Our first official day of riding started with a rainy two hour ride around the ranch. Rob managed pretty well for a non-rider. What I say in my journal about my non-horsey brother is that “He did very well on the introductory ride – managed to post at the trot and hold on during the canter.”
The next day we had another ride around the ranch, then came back for a late lunch. The lunch was exactly like a lunch you would be served in England; bread with canned meat, tuna and a pasta salad. This was served with sliced tomatoes and chopped lettuce. We also had the option of Vegemite. I went for the tuna.
I think Rob just had beer.
We departed the next morning in the pouring rain. The ride started by fording the river behind the house and setting out across extremely rough country. We forded two more rivers and crossed gullies and hills steeper than anywhere I’d ever ridden before.
Because it was rainy and cool the kangaroos were out in force. We probably saw a hundred of them that day, as well as wild goats (which looked exactly like domestic goats) by the dozen.
Our guide told us that the kangaroos were considered a pest, eating forage that could be better used for cattle or sheep. They are not protected, and are often shot for meat and hides. Occasionally the local stockmen hold kangaroo roundups, herding large groups of kangaroos into an enclosure where they are disposed of with rifle shots. They often poison them as well.
The terrain was treacherous in the rain and mud, but we forged ahead.
We finally arrived at the little town of Emmaville at about 4:30. We were drenched and tired by then, and plenty happy to see the little pub where we were to spend the night.
I wrote “The local pub was a welcome site, with warm fire and cold beer. We had a hearty dinner and retired to the bar to watch some dart players and visit with the locals.”
This is our group in front of the pub the next morning before leaving.
We set out at 9:00 and had an easier riding day, though we had some steep uphill climbs where we had to stand in our stirrups and hold the horses manes to keep our balance. We saw lots of sheep and baby lambs, and had several good long gallops. There were a couple more river crossings today, too.
We even got to jump over some logs. Rob didn’t jump though. He was too scared.
At the end of the day we stayed at another little pub, in the tiny town of Torrington, population 82. We spent a couple of hours playing pool and talking to a local stockman and his wife until dinner time. We had roast beef with potatoes for dinner, an excellent meal after our exertions of the day. The next day was our rest day.
On our rest day we hiked out to see the lookout site of Thunderbolt the Bush Ranger, a very famous thief on the order of Robin Hood. The views were spectacular from the top.
We went back for lunch, then hiked off to see the “Mystery Face,” which is a natural rock formation shaped exactly like a real face.
After a few more hours of beer drinking and pool, where Woodsy and I beat Rob and Woody for the World Championship, we turned in for the night.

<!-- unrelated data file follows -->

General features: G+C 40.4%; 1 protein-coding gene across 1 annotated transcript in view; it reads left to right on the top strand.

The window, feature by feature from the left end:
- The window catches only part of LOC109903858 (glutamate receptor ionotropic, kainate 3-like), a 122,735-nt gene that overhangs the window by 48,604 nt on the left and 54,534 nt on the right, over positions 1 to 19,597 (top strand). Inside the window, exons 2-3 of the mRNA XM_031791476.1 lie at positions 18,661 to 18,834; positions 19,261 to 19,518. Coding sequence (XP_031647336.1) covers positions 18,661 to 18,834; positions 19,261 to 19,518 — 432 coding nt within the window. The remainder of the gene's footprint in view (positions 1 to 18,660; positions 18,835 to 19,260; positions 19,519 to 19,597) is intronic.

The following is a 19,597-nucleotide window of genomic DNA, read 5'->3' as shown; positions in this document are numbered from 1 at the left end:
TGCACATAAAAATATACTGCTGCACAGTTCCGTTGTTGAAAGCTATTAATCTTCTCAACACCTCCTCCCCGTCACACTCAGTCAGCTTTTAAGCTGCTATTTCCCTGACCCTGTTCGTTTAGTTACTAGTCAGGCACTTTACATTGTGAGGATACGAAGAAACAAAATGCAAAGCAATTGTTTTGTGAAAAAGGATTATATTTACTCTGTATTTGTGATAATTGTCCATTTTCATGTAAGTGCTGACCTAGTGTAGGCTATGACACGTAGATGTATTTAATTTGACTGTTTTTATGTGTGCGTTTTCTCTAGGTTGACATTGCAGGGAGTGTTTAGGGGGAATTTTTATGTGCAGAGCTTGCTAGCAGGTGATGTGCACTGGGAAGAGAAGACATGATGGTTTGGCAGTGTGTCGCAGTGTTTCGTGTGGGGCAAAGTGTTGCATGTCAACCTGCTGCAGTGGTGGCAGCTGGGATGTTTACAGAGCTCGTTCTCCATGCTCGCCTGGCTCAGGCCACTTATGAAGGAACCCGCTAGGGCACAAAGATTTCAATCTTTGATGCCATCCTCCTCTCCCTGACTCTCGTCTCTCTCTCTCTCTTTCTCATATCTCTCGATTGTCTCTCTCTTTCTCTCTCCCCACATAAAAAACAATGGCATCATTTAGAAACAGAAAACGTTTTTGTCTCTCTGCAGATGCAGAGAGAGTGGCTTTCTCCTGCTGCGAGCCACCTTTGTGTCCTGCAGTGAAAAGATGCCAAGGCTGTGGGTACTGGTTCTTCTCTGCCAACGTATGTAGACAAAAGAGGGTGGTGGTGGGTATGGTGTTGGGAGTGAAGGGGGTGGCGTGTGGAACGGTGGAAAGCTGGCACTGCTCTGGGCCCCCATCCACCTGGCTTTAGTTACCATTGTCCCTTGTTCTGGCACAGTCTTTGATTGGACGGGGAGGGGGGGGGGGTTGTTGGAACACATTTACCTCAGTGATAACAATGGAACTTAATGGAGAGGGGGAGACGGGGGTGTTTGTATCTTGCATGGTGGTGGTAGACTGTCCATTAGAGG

And headed out on a beautiful sunny morning for our next leg.
It was a perfect day for riding. The ground was smooth and we had the opportunity to do lots of galloping and more jumping of logs.
At one point we were galloping along through a farmer’s paddock when suddenly a horse came out of nowhere and shot by me.
It was Shandy. And he had no rider.
Rob landed in fairly soft dirt, and wasn’t injured at all. This time. But I get ahead of myself.
We stopped in Deepwater for the night, where we had some unanticipated and vaguely disturbing entertainment. The Publican, which is the owner of a pub in Australia had a two year old stud cold. Our guide Woody made arrangements to have the stud colt service our hateful little packhorse Chartreuse, who was in season.
We joked about who was more excited about that, the stud colt or the Publican. We never could come to agreement.
At each pub we visited there was a schedule posted as to when the Pub Crawlers would be visiting. One pub had a huge board for us to sign. It had obviously been there for quite some time.
Rob stayed up late every single night, drinking beer and playing pool with the local drovers who came to visit. Much hilarity was always enjoyed by all.
The next morning we headed out for our final long cross country tour.
It was another great day for riding, and we made the most of it.
And this is where Rob took the coolest picture of our whole trip.
Isn’t that awesome?!
Rob didn’t participate in the race. He was chicken. But he took lots of pictures.
We swam through a reservoir, then forded another river before coming to an area called Ranger’s Valley. Ranger’s Valley is home to Australia’s largest feedlot, feeding 70,000 cattle. It is owned by the Japanese. Huh.
After Ranger’s Valley we went for a nice gallop over hard flat ground. Those Australians love their gallops. Rob was right in front of me when Shandy suddenly literally jumped right out from underneath him. He hit the ground very, very hard. Rob, not the horse.
He broke his wrist. But we didn’t know that until we made it back home. He was in terrible pain for the rest of the trip.
How he hated that spotted horse Shandy!
We eventually made it back to the ranch.
Join me next week when I show you the super cool event we got to do before we left the ranch.
And I’ll explain why trying to stop chewing tobacco while on a trip overseas with a broken wrist is not a good idea.